Lessons learned from building electric fences
It never happens when it’s light out and the weather is good. It’s always cold, the wind’s blowing, and usually, a little “icing on the cake” from Mother Nature, it’s always dark as pitch.
“Hey, the neighbor just called, and you’ve got cows out”.
Off the couch on Thanksgiving Day into my coveralls and work boots, grab the dog and head out to get the once captured bovines recaptured (the easy part). Check cows are back in, and now the job of fixing the fence from whence said critters made their escape. If its 5-wire barbed wire fence the job is straightforward. Splice the wire, stretch the fence, put in a few staples and fence stays, or wikerdickers if you’re from Oklahoma, and Voila task completed.
If, however, you are like me and have a good bit of electric fence: the hunt begins. Usually, this hunt involves a spark of electricity and curse words that would make a sailor blush, but it’s just the beginning of settling down and finding out where the fence is grounded out. Finally, the problem is located, and you mend the fence, put in a couple of insulators, and head to the house to eat your cold supper.
Factually, the above scenario usually starts months before when you installed the fence or did yearly maintenance before turnout.
The most common problem with electric fences is the grounding system.
Lack of good grounding can cause a myriad of issues from low voltage that the critters don’t respect to another round of those curse words caused by stray voltage passing into a gate latch on a nice cold wet day. When the latter happens and you have a stout fencer, mine comes from very serious Mennonite gents that take quality fence chargers seriously, the curse words flow like wine in between visions of God returning or at least unleashing his lightning. Either way once my heart starts again, I curse myself for not being dedicated to a serious grounding system that would have avoided the issue and I would still be on the couch enjoying thanksgiving.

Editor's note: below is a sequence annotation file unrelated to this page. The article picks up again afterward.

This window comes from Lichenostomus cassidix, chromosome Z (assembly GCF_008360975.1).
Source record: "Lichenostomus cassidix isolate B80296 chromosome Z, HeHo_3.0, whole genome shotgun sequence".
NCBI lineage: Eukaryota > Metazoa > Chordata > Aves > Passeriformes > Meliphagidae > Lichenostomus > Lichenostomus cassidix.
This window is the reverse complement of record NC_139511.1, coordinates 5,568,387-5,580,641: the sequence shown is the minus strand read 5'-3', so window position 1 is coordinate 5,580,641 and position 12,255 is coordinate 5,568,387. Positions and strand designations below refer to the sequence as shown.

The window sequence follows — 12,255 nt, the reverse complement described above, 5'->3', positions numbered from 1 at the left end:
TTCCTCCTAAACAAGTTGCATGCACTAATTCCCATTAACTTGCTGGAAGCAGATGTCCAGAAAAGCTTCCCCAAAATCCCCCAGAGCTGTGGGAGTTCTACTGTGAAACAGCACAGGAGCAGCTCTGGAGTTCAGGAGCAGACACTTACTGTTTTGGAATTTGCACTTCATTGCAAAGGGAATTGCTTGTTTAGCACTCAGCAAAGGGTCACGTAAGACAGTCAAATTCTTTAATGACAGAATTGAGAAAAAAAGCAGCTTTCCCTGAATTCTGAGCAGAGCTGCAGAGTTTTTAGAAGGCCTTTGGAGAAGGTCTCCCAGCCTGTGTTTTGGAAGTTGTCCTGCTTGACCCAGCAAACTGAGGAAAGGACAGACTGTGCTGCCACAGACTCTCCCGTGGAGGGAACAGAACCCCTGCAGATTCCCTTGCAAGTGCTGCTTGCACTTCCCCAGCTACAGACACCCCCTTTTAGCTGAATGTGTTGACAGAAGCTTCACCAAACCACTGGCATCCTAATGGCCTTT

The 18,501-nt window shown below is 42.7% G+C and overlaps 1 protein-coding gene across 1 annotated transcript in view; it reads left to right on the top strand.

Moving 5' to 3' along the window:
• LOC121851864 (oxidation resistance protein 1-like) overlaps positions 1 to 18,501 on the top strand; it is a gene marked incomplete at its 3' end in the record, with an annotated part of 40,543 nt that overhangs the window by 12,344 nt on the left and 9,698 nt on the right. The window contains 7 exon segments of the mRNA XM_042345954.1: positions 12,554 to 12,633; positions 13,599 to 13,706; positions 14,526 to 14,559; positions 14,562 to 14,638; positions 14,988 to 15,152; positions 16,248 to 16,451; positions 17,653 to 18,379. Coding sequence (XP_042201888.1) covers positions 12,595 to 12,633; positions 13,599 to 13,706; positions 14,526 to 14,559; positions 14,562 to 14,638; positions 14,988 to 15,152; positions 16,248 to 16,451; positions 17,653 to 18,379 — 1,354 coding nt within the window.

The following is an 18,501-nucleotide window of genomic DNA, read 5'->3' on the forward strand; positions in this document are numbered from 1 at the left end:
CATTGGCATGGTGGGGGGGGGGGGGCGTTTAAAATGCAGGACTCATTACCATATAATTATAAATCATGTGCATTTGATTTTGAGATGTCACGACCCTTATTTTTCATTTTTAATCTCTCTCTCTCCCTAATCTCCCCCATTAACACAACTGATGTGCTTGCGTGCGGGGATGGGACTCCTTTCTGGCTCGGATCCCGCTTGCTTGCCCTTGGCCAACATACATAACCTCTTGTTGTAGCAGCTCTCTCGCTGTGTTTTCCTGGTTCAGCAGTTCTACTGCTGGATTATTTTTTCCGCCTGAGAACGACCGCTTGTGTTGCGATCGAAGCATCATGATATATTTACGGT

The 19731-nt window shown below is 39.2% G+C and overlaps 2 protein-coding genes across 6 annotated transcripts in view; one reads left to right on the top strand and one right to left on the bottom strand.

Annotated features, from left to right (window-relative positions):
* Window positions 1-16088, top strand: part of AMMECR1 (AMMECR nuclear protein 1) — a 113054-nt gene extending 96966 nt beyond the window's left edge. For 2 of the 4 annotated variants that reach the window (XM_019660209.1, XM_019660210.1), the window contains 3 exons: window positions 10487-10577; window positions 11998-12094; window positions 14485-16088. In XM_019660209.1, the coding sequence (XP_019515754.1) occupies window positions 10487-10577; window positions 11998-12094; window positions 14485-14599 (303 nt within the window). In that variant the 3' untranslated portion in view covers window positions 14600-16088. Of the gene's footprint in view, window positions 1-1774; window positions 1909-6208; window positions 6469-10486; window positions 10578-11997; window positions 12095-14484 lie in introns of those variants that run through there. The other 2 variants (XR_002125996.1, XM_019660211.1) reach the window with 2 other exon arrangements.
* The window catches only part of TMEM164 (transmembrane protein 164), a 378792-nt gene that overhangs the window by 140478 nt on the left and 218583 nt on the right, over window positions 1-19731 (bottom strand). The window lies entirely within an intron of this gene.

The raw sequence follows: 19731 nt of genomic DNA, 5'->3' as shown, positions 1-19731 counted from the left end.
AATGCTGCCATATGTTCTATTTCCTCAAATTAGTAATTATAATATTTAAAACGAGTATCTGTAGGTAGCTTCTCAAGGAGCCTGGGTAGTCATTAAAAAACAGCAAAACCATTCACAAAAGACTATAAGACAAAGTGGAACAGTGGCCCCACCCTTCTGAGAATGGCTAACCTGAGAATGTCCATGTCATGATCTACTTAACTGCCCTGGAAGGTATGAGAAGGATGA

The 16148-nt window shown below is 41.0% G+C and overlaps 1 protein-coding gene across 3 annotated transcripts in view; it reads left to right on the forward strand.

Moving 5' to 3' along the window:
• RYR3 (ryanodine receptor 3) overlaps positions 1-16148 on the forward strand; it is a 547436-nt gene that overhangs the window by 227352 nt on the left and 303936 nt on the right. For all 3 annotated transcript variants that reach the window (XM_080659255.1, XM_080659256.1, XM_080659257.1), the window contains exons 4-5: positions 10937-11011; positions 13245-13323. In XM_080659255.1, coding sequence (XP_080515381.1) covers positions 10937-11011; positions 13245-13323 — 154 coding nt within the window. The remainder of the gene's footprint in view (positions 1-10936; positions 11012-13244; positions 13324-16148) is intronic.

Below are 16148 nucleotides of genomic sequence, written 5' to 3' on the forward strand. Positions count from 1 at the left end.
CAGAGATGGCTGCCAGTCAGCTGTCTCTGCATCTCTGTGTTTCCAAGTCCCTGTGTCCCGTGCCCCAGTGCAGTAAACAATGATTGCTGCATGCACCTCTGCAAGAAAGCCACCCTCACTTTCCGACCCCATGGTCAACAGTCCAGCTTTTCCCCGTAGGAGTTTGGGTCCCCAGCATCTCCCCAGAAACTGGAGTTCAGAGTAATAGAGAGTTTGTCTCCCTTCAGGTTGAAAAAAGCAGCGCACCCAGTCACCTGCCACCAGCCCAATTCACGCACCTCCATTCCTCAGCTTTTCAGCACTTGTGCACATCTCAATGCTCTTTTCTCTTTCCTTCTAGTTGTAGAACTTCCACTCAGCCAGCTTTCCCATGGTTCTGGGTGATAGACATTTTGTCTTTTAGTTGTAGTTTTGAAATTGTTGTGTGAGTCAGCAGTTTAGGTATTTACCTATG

What does this have to do with business you ask?
Well, everything! As the Chamber of Commerce CEO, most business issues and or failures I see are because the grounding system didn’t get built. The business plan, the marketing structure, the accounting approach or even the sales structure didn’t get the attention it deserved, and the curse words and vision of the creator come as the shock of failure or near failure is realized. Just as sure as a snap of electricity pouring through wet gloves is a startle, so is the slap of business failure.
The question is what did you do to avoid such catastrophe?
Did you spend ample time going through policies and procedures and plans? Did you insure properly, did you save enough cash, did you pay attention to the details? This scenario looks a bit different in every style of business but the result of lack of grounding has the same results, and they are not good. Take a little time to see if your business is properly grounded. You will find out that it is time well spent.